OPINION

The Flatlander

Stone County's Big Day Nears

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If the opportunity passes us by, we will have only ourselves to blame. It was right there in front of us in plain view on the calendar for 148 years.

And there couldn’t be a better opportunity for a rural, tourism-fueled economy like ours to use the milestone moment as a major turn-around on the back side of a year like we’ve all just experienced. It’s almost a gift just waiting for the unwrapping.

There’s a big birthday party worth planning. Both locals, and those of us from “off” need to get our finest party hats ready. Stone County — is turning 150 years young.

Stone County became Arkansas’ 74th county on April 21, 1873. That means our 150th year begins about a year from now. Our sesquicentennial is just around the corner.
We’ll get one shot at getting this right. The next generation of Stone County residents will have charge of the bicentennial celebration. And it’s not a day too soon for those of us here and now to consider the possibilities for how it might all play out.

Let’s take a short look back for a moment, then consider the future possibilities.
The territory that ultimately became known as Stone County was first a seasonal hunting ground for the Osage Native Americans where they lived and camped along area rivers and creeks. There are 20th century legends of a Creek chief named Syllamo who ruled the territory.

By 1830, settlers were moving into the area including family names like Hess, Ivy, Partee, Lancaster, Whitfield, Overton, Pittman, Riggs, Livingston, Creswell, Brown, and Young. In 1864 Stone County saw a few Civil War skirmishes along Sylamore Creek.

Stone County was on the map in 1873, as the seventy-fourth county comprised from parts of Independence, Izard, Searcy, and Van Buren counties. One reason for the creation of the new county was the natural barrier of the White River, which made it difficult for residents to reach the county seat. Local businessman Elijah Chappell named Mountain View the county seat. He had submitted the name, which subsequently was drawn out of a hat full of contenders. Mountain View was incorporated in 1890.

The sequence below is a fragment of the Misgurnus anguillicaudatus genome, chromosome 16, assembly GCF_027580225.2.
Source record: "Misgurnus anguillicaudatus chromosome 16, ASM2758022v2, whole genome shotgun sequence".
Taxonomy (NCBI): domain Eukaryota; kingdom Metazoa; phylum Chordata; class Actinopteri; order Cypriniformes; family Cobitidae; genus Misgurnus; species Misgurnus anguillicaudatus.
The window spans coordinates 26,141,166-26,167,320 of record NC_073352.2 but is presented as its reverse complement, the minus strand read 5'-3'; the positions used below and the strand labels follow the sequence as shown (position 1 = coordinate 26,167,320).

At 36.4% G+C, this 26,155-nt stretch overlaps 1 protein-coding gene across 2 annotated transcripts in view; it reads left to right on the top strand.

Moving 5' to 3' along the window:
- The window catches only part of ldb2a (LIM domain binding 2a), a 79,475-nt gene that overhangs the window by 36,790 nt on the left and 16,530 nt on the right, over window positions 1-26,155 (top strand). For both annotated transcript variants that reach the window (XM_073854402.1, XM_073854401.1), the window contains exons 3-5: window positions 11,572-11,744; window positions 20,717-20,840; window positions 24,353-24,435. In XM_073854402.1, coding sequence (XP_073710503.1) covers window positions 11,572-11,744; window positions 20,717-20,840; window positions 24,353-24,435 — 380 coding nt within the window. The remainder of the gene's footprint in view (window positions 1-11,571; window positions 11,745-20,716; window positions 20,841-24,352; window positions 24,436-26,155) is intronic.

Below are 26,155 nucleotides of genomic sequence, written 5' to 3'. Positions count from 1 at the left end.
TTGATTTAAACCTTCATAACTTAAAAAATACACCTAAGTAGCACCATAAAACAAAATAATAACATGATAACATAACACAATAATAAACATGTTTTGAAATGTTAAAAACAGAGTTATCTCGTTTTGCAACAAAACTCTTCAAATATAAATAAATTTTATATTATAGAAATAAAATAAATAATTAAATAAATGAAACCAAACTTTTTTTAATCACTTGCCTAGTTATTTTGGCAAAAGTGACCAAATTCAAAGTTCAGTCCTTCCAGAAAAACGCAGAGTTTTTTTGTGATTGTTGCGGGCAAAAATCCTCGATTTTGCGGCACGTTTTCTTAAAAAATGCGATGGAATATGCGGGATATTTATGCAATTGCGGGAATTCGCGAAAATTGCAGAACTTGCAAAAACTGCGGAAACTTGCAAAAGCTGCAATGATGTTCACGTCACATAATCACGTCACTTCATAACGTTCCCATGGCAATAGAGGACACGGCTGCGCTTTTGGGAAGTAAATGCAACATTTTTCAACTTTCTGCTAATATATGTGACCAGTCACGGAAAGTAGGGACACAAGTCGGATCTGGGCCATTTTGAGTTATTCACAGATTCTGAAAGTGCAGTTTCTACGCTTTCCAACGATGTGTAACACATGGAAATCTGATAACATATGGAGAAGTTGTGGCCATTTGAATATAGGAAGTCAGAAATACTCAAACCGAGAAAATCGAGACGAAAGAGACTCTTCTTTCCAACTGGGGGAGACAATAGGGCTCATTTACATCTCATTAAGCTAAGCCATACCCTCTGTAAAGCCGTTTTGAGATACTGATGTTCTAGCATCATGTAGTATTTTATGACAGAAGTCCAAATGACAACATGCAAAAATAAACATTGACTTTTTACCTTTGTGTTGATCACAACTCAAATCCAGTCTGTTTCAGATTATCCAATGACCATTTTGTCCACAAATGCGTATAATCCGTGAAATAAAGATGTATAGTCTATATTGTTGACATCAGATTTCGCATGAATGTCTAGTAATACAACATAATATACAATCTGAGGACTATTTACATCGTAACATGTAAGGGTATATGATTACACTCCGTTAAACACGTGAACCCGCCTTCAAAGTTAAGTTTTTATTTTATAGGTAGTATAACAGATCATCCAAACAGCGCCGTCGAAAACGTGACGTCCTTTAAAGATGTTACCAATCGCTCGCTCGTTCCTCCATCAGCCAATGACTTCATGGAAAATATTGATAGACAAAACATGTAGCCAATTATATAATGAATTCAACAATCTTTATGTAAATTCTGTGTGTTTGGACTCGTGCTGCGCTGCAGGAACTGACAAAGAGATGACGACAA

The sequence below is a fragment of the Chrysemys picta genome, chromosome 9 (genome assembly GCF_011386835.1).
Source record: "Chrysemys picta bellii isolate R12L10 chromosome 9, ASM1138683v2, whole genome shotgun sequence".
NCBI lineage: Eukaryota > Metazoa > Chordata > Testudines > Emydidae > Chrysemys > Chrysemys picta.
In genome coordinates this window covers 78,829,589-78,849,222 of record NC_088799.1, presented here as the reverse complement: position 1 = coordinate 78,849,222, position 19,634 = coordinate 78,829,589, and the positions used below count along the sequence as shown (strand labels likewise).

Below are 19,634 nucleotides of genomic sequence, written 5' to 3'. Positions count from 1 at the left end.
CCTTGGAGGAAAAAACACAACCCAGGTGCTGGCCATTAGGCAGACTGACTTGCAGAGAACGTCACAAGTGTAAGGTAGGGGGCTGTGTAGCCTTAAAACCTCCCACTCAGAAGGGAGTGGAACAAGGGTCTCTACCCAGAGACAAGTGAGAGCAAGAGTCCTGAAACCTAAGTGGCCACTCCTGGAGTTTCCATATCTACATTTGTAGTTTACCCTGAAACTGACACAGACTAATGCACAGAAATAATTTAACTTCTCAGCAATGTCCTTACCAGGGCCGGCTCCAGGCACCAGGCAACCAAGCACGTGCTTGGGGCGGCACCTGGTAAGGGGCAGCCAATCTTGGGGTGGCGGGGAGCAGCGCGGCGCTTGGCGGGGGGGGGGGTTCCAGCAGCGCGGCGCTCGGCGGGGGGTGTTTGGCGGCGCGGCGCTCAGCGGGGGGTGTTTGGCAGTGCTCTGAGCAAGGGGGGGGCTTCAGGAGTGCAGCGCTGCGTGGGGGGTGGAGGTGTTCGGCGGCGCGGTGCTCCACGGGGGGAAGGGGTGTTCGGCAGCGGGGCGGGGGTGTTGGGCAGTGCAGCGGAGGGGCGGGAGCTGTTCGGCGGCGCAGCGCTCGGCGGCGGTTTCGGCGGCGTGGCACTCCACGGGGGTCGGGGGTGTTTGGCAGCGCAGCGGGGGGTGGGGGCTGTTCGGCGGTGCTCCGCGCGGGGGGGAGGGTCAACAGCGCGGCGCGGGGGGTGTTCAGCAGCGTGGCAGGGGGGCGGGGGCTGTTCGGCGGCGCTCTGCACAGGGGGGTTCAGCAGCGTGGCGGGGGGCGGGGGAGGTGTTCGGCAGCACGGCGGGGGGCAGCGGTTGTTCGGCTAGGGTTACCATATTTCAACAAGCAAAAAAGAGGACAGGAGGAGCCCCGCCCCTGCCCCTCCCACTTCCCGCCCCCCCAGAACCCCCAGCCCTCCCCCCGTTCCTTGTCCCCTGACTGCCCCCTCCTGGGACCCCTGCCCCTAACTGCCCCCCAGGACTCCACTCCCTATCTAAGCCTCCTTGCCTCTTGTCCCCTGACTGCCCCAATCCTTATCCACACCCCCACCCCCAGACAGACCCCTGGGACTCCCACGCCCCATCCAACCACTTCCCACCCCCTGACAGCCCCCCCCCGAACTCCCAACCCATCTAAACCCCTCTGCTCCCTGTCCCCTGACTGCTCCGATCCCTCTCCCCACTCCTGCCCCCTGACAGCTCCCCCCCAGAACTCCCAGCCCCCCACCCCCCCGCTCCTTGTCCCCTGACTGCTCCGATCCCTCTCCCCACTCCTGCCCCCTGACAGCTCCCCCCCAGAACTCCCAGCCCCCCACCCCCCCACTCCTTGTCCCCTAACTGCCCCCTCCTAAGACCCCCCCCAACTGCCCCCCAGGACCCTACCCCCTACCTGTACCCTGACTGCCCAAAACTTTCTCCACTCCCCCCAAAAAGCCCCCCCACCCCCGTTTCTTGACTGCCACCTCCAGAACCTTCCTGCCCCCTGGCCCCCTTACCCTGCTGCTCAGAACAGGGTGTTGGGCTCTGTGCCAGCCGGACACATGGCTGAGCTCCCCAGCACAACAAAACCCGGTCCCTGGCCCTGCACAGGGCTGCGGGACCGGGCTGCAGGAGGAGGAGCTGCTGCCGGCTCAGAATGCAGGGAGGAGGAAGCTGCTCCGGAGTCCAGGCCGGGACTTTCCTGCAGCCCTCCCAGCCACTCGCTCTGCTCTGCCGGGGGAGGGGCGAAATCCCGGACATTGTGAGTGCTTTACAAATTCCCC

In 1922, the existing county courthouse was constructed.

The thing about a 150th birthday party is that it doesn’t get planned overnight, nor should it. There’s a lot to consider, especially since it’s one of those unique opportunities that can simultaneously boost the local economy, and help to reinforce and preserve our heritage, while charting a course for the future.

I’m a big “what if” guy. So let’s contemplate the long list of what ifs for the Stone County Sesquicentennial.

•Do we really just want to make it a one-day event on April 21, 2023? That seems a shame given the reality that every day from April 21, 2022 until that day is a day within our 150th year. What if this were a yearlong celebration? What if there were a major event during each of the 11 months leading up to that day that drew 100,000 people here, independent of our traditional activities? I doubt any of the local merchants and other business owners would complain about that.

•What if this were a coordinated effort led by a strategic committee appointed jointly by the county, city and chamber of commerce working together? Just think about the energy, and the momentum it could create. I understand there are preliminary plans for a committee involving the Ozark Folk Center and Blanchard Springs Caverns, which will be in their 50th years of operation the same year.

•What if we produced a short oral-history documentary with some of the county’s most longstanding families and historians to commemorate the event? And what if we used that documentary to do show-and-tell across the state for the entire year as a tool to draw people here?

•What if we honored past historians who have contributed to preserving our history already?

•What if there were a joint committee that would release a report in 2023 charting a proposed strategy for our economic and cultural vitality into the next decade? It seems a little long to project that kind of thing another 150 years out.

•What if you walked across the courtsquare and saw television cameras and newspaper and radio reporters from every corner of the South and Midwest doing stories right here in town just about every day because they’d heard about our yearlong party honoring our Ozark heritage?

•What if someone sponsored and launched a world-class fishing and/or hunting tournament/event in Stone County that gained national recognition and went on for years?

•What if Stone County became an even more popular getaway destination because of this?

•What if, because of our great success, our celebration became a model for others?
It’s in plain view, right there on the calendar for all of us, just waiting for us to breathe life into it.

What if?

See you in next week’s newspaper.

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